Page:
Bogusz began to produce his own art around the end of the 1940s. During his first period he created mainly lyrical paintings in which mood was generated by specific arrangements of abstract forms deprived of any rigor, often treated simply as planes. This is evident in Kompozycja ze słońcem / Composition with the Sun (1948), exemplary of the artist's poetic sensitivity. Somewhat later and particularly in the initial years of Group 55's existence (and in accordance with the group's program), Bogusz attempted to combine the clarity of his expressive language (visible deformation of figures, architecture, objects, and flatly laid colors) with the need to incorporate metaphorical meaning into his canvases (Symfonia liturgiczna Honeggera / Honegger's Liturgical Symphony, 1955). Both of these tendencies disappeared when the artist developed an interest in "matter painting" in the 1960s. He not only abandoned metaphorical meaning but also excluded all manner of allusion, attempting instead to underline the autonomous values of his works, especially the texture of his paintings. Thus he demonstrated his sensitivity for color and an ability to extract numerous hues and nuances from single planes of color more strongly than in any of his earlier works. This can be seen clearly in compositions Płótno i plamy / Canvas and Planes (1960) and Ciecia / Cuts (1976). Some of these compositions possess a relief structure characteristic of this poetic, a structure which generated additional effects caused by light passing over the uneven surface of the painting (Epitafium dla stolarza Bolesława / Epitaph for the Carpenter Boleslaus, 1966).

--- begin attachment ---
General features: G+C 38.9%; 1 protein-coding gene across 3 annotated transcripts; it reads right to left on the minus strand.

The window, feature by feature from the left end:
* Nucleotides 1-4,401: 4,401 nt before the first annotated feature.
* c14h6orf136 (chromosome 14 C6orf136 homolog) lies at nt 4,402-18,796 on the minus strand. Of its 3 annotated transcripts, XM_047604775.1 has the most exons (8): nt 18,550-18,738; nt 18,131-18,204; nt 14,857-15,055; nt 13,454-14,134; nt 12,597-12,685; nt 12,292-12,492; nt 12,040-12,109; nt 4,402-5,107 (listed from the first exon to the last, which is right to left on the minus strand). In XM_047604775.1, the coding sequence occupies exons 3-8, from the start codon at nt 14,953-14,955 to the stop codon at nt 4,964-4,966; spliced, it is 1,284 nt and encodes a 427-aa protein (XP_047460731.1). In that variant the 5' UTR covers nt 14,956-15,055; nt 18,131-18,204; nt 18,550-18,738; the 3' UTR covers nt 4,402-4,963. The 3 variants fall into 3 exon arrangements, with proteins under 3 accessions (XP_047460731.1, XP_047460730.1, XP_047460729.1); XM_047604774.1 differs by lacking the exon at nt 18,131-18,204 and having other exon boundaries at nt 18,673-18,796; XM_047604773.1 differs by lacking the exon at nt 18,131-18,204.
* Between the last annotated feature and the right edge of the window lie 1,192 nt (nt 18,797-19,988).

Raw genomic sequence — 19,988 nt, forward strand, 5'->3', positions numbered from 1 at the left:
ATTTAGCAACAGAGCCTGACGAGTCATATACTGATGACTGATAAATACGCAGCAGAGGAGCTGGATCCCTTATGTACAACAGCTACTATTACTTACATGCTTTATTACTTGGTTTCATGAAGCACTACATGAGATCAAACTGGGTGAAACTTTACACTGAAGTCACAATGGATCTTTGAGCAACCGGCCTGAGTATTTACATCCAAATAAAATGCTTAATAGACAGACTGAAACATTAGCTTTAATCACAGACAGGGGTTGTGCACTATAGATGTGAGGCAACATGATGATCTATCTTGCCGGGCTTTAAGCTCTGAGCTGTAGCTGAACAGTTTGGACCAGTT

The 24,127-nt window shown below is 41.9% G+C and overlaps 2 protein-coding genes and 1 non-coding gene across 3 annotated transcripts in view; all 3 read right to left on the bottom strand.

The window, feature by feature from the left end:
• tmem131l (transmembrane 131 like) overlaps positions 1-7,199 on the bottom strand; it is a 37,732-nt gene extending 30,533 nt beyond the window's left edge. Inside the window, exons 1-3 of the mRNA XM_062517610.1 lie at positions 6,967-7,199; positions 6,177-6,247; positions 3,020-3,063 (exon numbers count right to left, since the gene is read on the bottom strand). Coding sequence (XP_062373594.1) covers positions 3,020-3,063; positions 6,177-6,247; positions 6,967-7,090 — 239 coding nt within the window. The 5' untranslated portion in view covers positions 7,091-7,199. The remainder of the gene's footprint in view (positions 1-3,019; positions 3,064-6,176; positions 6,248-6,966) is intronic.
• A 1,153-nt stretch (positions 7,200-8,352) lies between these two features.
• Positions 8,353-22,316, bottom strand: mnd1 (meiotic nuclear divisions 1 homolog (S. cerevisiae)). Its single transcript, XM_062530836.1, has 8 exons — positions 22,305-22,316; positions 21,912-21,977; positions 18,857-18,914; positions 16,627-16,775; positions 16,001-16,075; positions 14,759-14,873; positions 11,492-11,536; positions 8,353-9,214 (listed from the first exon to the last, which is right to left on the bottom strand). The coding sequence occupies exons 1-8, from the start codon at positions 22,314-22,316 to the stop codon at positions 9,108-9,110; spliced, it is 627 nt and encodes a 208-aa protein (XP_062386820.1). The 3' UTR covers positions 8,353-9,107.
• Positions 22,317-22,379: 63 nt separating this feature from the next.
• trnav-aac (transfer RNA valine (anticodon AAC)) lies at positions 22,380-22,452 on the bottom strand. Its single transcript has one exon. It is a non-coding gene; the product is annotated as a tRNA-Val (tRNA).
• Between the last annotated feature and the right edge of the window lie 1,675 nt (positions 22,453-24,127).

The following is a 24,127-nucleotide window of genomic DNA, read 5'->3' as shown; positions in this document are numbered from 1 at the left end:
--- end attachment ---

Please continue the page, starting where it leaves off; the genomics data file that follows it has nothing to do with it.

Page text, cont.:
Bogusz's subsequent activities drew significantly on the avant-garde concepts defined by Władysław Strzemiński. These constituted the foundation for the painter's program of national artistic projects and inspired his own creative explorations. Although active as an organizer, Bogusz never gave up on his own creative ambitions. During the meetings and open-air workshops which he organized, he found time to produce art himself (as evidenced in his work produced during the 1st Biennale of Spatial Forms in Elblag, 1965). Always in search of inspirations and sources for his own paintings, in the last years of his life Bogusz drew on the tradition of geometric abstraction (Hommage dla Kazimierza Malewicza / Hommage to Casimir Malevich, 1978). Highly original, his output remains largely unknown and relatively undervalued, contrasting in the latter sense with Bogusz's energetic and successful efforts in promoting new art. This is probably because his oeuvre was varied, inconsistent, and he often adapted it to current tendencies. As a result, it is difficult to identify distinguishing characteristics. The artist seemed to devote more energy to his multi-directional organizational activities than to independent artistic experimentation. This fact alone has helped to render unquestionable Bogusz's position as one of the most distinct figures on the artistic map of post-war Poland. Extensive information about both of the artist's areas of activity can be found in a catalogue that accompanied a retrospective exhibition that showcased the achievements of the Crooked Wheel Gallery (National Museum, Warsaw, 1990).
Author: Małgorzata Kitowska-Lysiak, Art History Institute of the Catholic University of Lublin, Faculty of Art Theory and the History of Artistic Doctrines, December 2001.